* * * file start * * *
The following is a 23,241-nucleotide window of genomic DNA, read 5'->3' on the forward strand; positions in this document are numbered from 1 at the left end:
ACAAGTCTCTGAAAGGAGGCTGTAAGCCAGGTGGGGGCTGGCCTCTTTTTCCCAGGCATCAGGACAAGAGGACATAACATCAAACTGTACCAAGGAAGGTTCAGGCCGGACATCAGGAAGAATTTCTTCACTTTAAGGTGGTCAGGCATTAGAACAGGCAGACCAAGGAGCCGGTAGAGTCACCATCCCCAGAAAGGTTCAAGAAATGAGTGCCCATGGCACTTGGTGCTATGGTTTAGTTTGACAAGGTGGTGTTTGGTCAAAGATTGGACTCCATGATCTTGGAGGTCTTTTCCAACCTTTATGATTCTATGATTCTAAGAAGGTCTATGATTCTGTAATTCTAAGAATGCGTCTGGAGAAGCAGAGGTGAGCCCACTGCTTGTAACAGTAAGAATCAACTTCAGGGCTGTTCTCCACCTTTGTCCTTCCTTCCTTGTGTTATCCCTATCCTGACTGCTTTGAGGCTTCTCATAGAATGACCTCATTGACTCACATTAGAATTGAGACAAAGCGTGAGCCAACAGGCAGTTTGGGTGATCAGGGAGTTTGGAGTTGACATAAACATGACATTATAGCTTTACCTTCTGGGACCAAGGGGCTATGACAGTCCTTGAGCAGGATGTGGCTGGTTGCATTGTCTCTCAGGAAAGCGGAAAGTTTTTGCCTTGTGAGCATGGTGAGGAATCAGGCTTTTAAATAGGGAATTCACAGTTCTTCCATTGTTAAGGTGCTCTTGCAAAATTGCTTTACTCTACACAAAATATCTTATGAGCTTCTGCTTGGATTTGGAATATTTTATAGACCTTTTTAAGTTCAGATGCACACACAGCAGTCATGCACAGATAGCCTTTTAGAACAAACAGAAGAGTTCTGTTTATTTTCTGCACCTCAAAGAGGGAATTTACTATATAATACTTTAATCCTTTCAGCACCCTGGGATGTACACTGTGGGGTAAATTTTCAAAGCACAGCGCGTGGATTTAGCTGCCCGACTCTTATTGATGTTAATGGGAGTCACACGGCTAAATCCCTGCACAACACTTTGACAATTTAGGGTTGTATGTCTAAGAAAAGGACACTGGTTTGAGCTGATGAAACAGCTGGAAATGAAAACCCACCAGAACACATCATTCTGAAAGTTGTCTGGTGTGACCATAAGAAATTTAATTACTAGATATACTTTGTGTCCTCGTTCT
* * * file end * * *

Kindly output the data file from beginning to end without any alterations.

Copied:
The following is a 23,241-nucleotide window of genomic DNA, read 5'->3' on the forward strand; positions in this document are numbered from 1 at the left end:
ACAAGTCTCTGAAAGGAGGCTGTAAGCCAGGTGGGGGCTGGCCTCTTTTTCCCAGGCATCAGGACAAGAGGACATAACATCAAACTGTACCAAGGAAGGTTCAGGCCGGACATCAGGAAGAATTTCTTCACTTTAAGGTGGTCAGGCATTAGAACAGGCAGACCAAGGAGCCGGTAGAGTCACCATCCCCAGAAAGGTTCAAGAAATGAGTGCCCATGGCACTTGGTGCTATGGTTTAGTTTGACAAGGTGGTGTTTGGTCAAAGATTGGACTCCATGATCTTGGAGGTCTTTTCCAACCTTTATGATTCTATGATTCTAAGAAGGTCTATGATTCTGTAATTCTAAGAATGCGTCTGGAGAAGCAGAGGTGAGCCCACTGCTTGTAACAGTAAGAATCAACTTCAGGGCTGTTCTCCACCTTTGTCCTTCCTTCCTTGTGTTATCCCTATCCTGACTGCTTTGAGGCTTCTCATAGAATGACCTCATTGACTCACATTAGAATTGAGACAAAGCGTGAGCCAACAGGCAGTTTGGGTGATCAGGGAGTTTGGAGTTGACATAAACATGACATTATAGCTTTACCTTCTGGGACCAAGGGGCTATGACAGTCCTTGAGCAGGATGTGGCTGGTTGCATTGTCTCTCAGGAAAGCGGAAAGTTTTTGCCTTGTGAGCATGGTGAGGAATCAGGCTTTTAAATAGGGAATTCACAGTTCTTCCATTGTTAAGGTGCTCTTGCAAAATTGCTTTACTCTACACAAAATATCTTATGAGCTTCTGCTTGGATTTGGAATATTTTATAGACCTTTTTAAGTTCAGATGCACACACAGCAGTCATGCACAGATAGCCTTTTAGAACAAACAGAAGAGTTCTGTTTATTTTCTGCACCTCAAAGAGGGAATTTACTATATAATACTTTAATCCTTTCAGCACCCTGGGATGTACACTGTGGGGTAAATTTTCAAAGCACAGCGCGTGGATTTAGCTGCCCGACTCTTATTGATGTTAATGGGAGTCACACGGCTAAATCCCTGCACAACACTTTGACAATTTAGGGTTGTATGTCTAAGAAAAGGACACTGGTTTGAGCTGATGAAACAGCTGGAAATGAAAACCCACCAGAACACATCATTCTGAAAGTTGTCTGGTGTGACCATAAGAAATTTAATTACTAGATATACTTTGTGTCCTCGTTCT